How Social Media Profits from Our Moral Emotions

You mad, bro? The way that Facebook (and Twitter) manipulates your brain should be the very thing that outrages us the most.

Technology & Innovation

Social media has been, without a doubt, one of the biggest explosions in connectivity in human history. That's the good part. The bad part is that the minds of the people within these companies have manipulated users into an addictive cycle. You're already familiar with it: post content, receive rewards (likes, comments, etc). But the staggering of the rewards is the habit-forming part, and the reason most moderately heavy social media users check their apps or newsfeeds some 10-to-50 times a day. And to add to the problem — these algorithms have been strengthend to show you more and more outrageous content. It genuinely depletes your ability to be outraged by things in real life (for instance, a sexual predator for a President). Molly Crockett posits that we should all be aware of the dangers of these algorithms... and that we might have to start using them a lot less if we want to have a normal society back.

Why Inequality and Injustice Makes Us—and Our Brain—So Angry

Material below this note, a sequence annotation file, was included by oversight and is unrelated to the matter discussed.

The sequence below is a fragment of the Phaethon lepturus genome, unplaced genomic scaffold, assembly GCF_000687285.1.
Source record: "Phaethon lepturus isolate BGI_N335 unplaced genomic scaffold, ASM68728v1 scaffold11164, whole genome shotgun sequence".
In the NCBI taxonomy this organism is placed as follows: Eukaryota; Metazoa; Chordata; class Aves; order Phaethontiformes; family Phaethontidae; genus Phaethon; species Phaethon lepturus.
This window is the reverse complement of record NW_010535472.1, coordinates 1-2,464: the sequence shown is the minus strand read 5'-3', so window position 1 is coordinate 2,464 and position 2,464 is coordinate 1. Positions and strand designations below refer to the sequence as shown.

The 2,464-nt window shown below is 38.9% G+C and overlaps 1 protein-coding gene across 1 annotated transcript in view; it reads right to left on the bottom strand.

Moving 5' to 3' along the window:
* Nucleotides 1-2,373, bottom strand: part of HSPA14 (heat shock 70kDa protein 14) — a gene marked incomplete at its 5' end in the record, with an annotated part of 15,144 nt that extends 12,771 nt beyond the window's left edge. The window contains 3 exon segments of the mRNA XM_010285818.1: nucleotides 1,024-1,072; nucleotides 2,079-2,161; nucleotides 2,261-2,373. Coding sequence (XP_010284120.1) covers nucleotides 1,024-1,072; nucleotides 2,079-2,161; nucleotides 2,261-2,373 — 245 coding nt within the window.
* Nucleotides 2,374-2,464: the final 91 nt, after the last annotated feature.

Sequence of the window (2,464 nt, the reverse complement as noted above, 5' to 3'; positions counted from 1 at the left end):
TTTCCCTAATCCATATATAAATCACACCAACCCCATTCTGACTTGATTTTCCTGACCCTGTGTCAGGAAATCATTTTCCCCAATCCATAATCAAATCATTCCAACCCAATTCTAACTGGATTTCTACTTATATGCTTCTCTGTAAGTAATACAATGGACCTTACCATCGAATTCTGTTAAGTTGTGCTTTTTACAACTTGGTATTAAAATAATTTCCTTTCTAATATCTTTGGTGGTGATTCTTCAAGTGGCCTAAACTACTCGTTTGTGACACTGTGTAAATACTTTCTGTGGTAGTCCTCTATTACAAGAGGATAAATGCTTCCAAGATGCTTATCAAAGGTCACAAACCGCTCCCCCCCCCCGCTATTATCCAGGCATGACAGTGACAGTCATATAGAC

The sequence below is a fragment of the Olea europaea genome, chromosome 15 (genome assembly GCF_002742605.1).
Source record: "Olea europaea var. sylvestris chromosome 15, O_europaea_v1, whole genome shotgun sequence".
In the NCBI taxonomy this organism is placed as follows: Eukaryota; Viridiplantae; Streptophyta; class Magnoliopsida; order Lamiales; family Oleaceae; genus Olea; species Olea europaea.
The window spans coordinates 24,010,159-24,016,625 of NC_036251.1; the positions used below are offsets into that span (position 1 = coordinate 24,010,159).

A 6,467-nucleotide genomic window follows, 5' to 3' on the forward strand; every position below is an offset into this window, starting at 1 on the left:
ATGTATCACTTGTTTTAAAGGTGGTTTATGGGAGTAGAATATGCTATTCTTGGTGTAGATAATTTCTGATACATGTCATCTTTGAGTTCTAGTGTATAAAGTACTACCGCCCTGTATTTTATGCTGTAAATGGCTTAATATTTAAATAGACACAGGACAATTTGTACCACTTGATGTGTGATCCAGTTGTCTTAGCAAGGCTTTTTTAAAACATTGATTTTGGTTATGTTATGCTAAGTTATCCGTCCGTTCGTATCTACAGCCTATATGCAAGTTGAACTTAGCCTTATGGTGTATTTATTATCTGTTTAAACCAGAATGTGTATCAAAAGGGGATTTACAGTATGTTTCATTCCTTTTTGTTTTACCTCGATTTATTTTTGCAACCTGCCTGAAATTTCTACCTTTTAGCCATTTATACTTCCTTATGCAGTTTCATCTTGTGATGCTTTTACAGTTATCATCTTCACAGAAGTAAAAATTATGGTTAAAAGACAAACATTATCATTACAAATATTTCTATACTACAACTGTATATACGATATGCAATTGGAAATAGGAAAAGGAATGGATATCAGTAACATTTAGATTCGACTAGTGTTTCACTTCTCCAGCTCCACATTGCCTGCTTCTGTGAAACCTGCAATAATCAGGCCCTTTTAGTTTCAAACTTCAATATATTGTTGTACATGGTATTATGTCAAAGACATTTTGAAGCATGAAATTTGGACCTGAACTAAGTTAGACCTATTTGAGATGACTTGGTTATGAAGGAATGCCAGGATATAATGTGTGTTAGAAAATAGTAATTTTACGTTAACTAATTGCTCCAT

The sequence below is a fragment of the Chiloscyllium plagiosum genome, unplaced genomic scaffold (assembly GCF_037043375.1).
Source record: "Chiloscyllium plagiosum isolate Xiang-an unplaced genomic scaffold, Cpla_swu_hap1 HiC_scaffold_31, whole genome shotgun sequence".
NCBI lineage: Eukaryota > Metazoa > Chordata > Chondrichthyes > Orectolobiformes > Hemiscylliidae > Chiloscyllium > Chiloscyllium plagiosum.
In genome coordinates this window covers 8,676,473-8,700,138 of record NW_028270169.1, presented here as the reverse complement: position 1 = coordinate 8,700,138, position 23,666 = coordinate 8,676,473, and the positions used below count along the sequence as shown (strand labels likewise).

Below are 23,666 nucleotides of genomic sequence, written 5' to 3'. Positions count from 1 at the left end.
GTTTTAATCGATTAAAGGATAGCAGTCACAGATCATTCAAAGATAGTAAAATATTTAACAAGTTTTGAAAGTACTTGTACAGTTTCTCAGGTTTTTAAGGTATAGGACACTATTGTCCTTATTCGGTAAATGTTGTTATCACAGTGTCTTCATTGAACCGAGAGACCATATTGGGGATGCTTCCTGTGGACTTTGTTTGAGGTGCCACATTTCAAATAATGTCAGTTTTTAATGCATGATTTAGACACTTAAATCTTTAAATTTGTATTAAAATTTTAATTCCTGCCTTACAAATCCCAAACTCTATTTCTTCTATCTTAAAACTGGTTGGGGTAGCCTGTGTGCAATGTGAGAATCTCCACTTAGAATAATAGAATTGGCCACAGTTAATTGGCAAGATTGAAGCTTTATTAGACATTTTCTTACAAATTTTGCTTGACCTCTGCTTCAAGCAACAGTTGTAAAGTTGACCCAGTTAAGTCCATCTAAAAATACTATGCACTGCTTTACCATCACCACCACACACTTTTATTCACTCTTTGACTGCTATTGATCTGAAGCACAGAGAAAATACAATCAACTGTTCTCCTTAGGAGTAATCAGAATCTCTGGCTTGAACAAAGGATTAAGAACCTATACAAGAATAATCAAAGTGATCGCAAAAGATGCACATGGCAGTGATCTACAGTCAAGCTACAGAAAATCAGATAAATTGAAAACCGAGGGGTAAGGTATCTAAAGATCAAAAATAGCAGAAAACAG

Get mad when you read the news these days? It's more than just what you're reading. When you perceives unfairness or inequality, says Molly Crockett, the brain receives it more-so as an attack on identity.

Mind & Brain

Get mad when you read the news these days? It's more than just what you're reading. When you perceives unfairness or inequality, says Molly Crockett, the brain receives it more-so as an attack on your identity. It's a startling realization that helps explain both Brexit and the rise of Donald Trump—because despite all evidence to the contrary (i.e. that Britain would lose billions and perhaps trillions if they left the E.U. without a plan, and in America, that electing a reality star with a proclivity towards grabbing women's genitals might not be a good thing for anyone at all) much of the western world has voted with their outrage minds rather than with their rational minds. This video is part of a series curated by Tali Sharot, author of the new book The Influential Mind: What the Brain Reveals About Our Power to Change Others.